When it comes to country music, Steve Ferguson has all the fun. As the music director at WTHO radio and a reporter for Music Row magazine, Mr. Ferguson has the opportunity to interview famous country artists. Many times, he invites them to the station in Thomson.
Last week, Mr. Ferguson and WTHO had the opportunity to host Mark Herndon, the drummer of the now-retired band Alabama, and country singer Leah Seawright.
"I'm not saying you're the former drummer because as far as I'm concerned, you're the drummer," Mr. Ferguson said to Mr. Herndon.
These days, Mr. Herndon is serving as Ms. Seawright's drummer and road manager.
"I told him he's starting right back at the bottom again with me," Ms. Seawright quipped.
The couple stopped in Thomson on a trip between Americus and Savannah in which they were promoting Ms. Seawright's new CD, Country Girl 101.
Mr. Ferguson said he was impressed when he first heard the CD, and people started calling in the first time he played it on air, asking who it was.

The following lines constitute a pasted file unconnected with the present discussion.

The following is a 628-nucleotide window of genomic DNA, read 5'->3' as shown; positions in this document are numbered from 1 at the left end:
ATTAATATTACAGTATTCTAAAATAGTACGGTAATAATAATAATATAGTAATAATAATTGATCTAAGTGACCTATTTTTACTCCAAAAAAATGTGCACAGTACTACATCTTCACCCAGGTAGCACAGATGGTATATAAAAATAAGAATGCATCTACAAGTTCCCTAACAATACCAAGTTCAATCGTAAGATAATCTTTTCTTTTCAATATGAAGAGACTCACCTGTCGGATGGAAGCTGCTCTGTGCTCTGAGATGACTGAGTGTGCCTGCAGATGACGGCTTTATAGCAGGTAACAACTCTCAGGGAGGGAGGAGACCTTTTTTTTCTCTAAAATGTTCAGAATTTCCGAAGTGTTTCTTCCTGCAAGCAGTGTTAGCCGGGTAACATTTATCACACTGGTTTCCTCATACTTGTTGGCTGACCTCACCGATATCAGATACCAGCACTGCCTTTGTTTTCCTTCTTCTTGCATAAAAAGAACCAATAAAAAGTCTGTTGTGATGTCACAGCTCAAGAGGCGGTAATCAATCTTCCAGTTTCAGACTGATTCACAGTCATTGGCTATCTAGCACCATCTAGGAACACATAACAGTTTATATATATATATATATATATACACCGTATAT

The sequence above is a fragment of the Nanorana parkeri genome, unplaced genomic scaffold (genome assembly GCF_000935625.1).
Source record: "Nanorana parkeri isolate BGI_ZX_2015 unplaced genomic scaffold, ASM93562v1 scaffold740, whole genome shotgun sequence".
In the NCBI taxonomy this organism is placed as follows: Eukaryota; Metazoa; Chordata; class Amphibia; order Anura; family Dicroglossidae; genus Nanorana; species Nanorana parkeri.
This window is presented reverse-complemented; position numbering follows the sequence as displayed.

"You've got the 'wow' factor," Mr. Ferguson said to Ms. Seawright. "Whatever it is, and it can't be explained, but you've got it on that record."
Ms. Seawright is from Fort Payne, Ala., where the Alabama band originated. Like the Grammy Award-winning band, she writes and performs her own songs. In fact, she wrote thirteen of the 14 songs on the CD.
Ms. Seawright said she writes about "where I am at that point in my life," which Mr. Herndon said is why people like it.
"Her songs are about any of life's situations. It's what everybody can relate to," he said.
Mr. Ferguson reminisced with Mr. Herndon about Alabama's glory days in the 1980s, when the band released an album every year, all topping the charts. The band continued releasing albums and performing until their retirement in 2004.
"Thank you for so many years of amazing music, and we're still playing it," Mr. Ferguson said.
The three enjoyed a good laugh over some pictures Mr. Ferguson brought out of Mr. Herndon's younger years when he played in Augusta and actually played on Mr. Ferguson's own drum set in 1986.
Mr. Herndon shared a story of a particular concert with Alabama, where he'd told them he could sing as well as play the drums. So, a microphone was set up in front of him during the concert.
"About eight bars into the song, they came and picked up the mic and removed it. Nobody ever said anything, but I got the message," he said with a laugh.
Mr. Ferguson thanked WTHO Production Manager Roy Grice for letting them "invade his air space" during the middle of the day on Wednesday. When he complimented Mr. Grice's expertise in producing the show, Mr. Grice shrugged his shoulders and laughed.
"Steve has all the fun. Everybody comes to see him," he said. "I just sit out front and say 'hi' as they walk in."